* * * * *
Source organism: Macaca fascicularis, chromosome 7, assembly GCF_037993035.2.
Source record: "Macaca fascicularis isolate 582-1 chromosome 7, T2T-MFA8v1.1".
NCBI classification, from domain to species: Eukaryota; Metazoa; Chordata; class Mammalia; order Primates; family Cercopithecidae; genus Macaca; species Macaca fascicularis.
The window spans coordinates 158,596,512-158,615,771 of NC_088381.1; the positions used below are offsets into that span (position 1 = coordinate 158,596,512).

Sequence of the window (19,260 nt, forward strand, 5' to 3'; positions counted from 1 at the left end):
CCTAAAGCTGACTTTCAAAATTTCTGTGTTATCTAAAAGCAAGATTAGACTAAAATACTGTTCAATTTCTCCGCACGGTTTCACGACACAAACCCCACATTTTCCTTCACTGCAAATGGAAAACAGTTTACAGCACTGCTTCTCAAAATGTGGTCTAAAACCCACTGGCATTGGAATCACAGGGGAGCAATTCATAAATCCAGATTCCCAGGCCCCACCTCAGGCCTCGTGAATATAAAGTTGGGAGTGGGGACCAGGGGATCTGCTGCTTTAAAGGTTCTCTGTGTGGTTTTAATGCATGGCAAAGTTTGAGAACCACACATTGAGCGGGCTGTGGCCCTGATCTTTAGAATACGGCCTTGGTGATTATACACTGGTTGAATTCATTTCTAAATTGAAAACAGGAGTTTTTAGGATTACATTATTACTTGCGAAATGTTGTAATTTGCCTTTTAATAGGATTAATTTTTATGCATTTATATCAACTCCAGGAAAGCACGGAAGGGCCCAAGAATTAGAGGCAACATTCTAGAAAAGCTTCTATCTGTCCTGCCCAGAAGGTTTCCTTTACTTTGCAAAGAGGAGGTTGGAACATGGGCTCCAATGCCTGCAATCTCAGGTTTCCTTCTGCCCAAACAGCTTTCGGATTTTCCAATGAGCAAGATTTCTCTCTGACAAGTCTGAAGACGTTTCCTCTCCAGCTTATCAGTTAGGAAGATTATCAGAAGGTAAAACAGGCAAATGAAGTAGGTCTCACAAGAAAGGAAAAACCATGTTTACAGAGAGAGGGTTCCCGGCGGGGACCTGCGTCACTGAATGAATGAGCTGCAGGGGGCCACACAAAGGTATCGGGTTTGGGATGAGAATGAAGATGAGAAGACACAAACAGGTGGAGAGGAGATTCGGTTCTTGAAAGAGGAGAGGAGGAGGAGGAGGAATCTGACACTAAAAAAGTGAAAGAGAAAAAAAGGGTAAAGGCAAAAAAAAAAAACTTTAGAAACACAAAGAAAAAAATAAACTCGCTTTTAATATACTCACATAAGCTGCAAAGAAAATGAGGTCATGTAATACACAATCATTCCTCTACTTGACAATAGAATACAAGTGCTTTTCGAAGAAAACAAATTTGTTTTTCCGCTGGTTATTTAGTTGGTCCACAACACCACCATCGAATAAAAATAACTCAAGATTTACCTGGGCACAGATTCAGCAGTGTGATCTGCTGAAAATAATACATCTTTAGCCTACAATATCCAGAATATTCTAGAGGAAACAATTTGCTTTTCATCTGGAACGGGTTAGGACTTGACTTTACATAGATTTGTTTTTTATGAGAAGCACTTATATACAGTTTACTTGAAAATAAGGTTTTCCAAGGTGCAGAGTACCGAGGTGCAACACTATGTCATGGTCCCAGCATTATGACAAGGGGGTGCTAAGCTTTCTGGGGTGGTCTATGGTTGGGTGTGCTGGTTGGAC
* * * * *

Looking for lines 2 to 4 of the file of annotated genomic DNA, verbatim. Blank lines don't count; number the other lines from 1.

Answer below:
Source record: "Macaca fascicularis isolate 582-1 chromosome 7, T2T-MFA8v1.1".
NCBI classification, from domain to species: Eukaryota; Metazoa; Chordata; class Mammalia; order Primates; family Cercopithecidae; genus Macaca; species Macaca fascicularis.
The window spans coordinates 158,596,512-158,615,771 of NC_088381.1; the positions used below are offsets into that span (position 1 = coordinate 158,596,512).